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Types and Procedures for Buy-Ins


Learn about the three general categories that buy-in activity falls into and how each type of buy-in is processed by Place Trade (PT) through the information below:

Buy-in Procedure for Short Sale Transactions

The following procedure relates to short sale transactions that fail to settle on the normal (T+3) settlement date. PT's implementation of the SEC regulations is as follows:


1. At about 17:00, PT will reconcile any late settlements as well as client transactions up to the end of the regular trading session at 16:00 EST. PT will consider the net of all trades on the day when determining the position, including any new short sales. Trades after 16:00 will not be included in our position reconciliation. PT will then calculate the expected buy-in requirement based on complete information. PT applies, on a best efforts basis, last in, first out (LIFO) logic when determining buy-in allocations.

2. On the morning of the next business day (generally the fourth day after trade date, also called "T+4"), and prior to the start of trading, PT will make a final attempt to locate and borrow the required securities. In the event we are able to do so, PT will send a notification reporting on any late borrow activity. The notification will confirm positions to be bought in.

3. PT will attempt to post the bookings prior to the start of trading at 09:30. Occasionally, it may take longer to correct the positions visible via the TWS but the adjustments will be visible in the trades' window so it should be evident to clients for whom this real-time information is important.

4. By no later than the beginning of regular trading hours on T+4, PT will execute transactions in the open market to affect the actual buy-in, as required by the SEC rules. In case the buy-in transactions occur at multiple prices, we will calculate the volume weighted average price for the buy-ins.

5. On the statement of the 4th day, PT will book the buy-in trades with the code B.


PT Short Stock Buy-in Procedures

After a stock borrow transaction has been concluded, the lender of a security retains the right to request the return of the lent stock. When a stock is recalled, PT will attempt to find alternative lenders to replace the borrow transaction. If replacement is not possible, and PT fails to return the recalled stock, the lender has the right to issue a formal recall demand which allows for the execution of a buy-in 3 days after issuance should PT fail to return the recalled stock. Note that the issuance of a formal recall demand (a) allows, but does not require, the lender to execute a buy-in, and (b) is generally an automated process; the actual frequency of buy-ins is a small proportion of the recall demands. Due to this, PT does not provide advance warning to clients with respect to the issuance of a formal recall demand.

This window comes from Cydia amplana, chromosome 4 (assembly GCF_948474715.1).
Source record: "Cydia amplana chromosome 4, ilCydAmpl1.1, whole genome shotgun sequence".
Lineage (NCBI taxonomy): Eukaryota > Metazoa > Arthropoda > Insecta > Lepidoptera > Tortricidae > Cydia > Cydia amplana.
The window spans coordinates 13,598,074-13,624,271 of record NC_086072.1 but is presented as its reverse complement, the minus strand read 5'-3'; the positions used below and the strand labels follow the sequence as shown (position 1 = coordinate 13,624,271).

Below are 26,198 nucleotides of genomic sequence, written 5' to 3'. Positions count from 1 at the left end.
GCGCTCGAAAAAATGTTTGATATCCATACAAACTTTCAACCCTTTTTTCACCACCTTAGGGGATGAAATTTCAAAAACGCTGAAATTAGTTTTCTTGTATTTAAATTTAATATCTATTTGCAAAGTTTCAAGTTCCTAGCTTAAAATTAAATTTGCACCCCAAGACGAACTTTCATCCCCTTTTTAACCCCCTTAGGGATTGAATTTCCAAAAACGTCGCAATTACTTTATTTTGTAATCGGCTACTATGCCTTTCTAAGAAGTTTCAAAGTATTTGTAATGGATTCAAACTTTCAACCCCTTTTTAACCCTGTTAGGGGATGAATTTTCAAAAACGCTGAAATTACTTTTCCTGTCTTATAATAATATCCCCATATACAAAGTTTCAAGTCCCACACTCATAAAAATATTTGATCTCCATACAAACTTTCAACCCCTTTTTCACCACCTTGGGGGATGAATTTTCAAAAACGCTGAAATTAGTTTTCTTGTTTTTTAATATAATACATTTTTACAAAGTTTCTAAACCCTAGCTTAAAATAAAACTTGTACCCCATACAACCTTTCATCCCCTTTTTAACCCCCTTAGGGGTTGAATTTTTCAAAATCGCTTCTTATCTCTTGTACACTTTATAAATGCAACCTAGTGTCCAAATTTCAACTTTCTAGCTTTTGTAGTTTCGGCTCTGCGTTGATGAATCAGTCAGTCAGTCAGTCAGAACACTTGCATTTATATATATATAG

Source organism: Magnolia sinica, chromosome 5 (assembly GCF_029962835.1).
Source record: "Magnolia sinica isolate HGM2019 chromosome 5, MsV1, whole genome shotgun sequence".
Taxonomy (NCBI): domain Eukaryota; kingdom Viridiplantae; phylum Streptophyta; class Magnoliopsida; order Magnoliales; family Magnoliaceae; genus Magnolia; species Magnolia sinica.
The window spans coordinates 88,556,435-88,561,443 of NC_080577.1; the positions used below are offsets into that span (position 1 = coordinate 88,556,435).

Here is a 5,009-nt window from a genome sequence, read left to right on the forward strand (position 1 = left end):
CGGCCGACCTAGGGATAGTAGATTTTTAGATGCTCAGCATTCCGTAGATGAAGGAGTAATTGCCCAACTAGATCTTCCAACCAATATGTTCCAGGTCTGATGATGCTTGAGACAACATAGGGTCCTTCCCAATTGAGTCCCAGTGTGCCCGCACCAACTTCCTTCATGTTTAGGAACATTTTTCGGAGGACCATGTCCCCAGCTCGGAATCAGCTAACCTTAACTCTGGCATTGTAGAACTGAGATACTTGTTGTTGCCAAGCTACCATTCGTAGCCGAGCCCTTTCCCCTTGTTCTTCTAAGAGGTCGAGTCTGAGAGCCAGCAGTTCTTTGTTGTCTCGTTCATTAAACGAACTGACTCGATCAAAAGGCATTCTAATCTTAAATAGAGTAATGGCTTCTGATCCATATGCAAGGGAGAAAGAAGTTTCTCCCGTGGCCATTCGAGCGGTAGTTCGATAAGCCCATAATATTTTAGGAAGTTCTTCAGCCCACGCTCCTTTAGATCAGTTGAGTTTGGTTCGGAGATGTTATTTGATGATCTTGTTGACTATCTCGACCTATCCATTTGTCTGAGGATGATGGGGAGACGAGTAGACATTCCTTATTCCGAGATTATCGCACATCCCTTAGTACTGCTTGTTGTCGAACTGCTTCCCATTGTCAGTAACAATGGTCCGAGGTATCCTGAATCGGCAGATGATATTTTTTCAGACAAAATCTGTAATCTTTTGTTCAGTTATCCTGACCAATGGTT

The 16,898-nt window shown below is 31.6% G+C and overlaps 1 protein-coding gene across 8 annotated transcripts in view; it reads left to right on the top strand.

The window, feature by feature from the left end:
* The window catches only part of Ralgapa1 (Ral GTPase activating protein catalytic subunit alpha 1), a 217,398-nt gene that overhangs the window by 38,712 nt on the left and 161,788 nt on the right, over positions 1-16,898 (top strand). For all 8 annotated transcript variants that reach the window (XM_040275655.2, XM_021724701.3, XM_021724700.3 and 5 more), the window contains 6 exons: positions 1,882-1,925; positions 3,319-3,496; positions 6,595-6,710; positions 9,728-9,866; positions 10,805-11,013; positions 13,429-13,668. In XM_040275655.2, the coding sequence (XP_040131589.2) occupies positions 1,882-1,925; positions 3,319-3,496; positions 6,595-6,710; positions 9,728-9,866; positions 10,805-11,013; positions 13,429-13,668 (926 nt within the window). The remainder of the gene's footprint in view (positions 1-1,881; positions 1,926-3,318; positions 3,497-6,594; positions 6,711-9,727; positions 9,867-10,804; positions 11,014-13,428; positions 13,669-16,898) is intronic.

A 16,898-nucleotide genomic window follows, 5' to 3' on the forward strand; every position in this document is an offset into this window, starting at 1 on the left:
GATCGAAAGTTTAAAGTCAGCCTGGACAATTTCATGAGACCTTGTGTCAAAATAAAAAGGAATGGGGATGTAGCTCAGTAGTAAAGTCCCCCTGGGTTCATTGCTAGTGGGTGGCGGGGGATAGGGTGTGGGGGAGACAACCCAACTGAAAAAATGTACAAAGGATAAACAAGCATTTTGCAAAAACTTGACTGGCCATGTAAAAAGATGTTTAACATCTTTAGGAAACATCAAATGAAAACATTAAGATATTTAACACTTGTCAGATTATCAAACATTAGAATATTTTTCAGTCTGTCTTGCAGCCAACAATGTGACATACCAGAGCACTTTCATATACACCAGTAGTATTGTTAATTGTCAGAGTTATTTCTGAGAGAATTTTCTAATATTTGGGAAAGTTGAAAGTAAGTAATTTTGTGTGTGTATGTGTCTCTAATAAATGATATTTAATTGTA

In the event that a buy-in is actually executed by a lender, PT does not handle the execution. Instead, the lending counterparty will affect the buy-in in the open market and present PT with the execution prices. The buy-in is allocated to client accounts based on a settled short stock position; therefore unsettled trades will not be considered when determining liability.

PT will try to report these buy-in transactions to clients as quickly as possible through the trades' window of the TWS. As such, the account will generally be updated prior to the account receiving notification which will occur at approximately 17:30 EST.


Regulation SHO Rule 204 Buy-in Procedures

If PT has a fail to deliver position at a registered clearing agency due to a customer sale, PT must immediately purchase or borrow securities to close out the fail to deliver position by no later than the beginning of regular trading hours on the settlement day following the day that the fail to deliver position occurred. In the event that PT cannot borrow sufficient securities to make delivery to a contra-party on such a transaction, PT will place a market order, marketable limit order, or Variable Weighted Average Price (VWAP) order to buy in such position in an attempt to provide the best possible fill price for its customers and still remain in compliance with US requirements to close-out open fails.

Clients should be aware that based on the manner in which PT is required to execute buy-in transactions; the potential exists for a significant difference in the price between a buy-in execution and the prior day's closing price particularly in the event a buy-in transaction is in an illiquid security. Clients should be aware of such potential and manage any potential risk to their portfolios.


Learn about Short Sales

What is a Short Sale?
Short Stock Buy-in Procedures
Exceptional Short Sale Regulations 
Regulation SHO
Securities Available to Short

How to Borrow & Lend 
Borrow & Lend Examples




All investing involves risk, including the possible loss of principal and there can be no assurance that any investment strategy will be successful.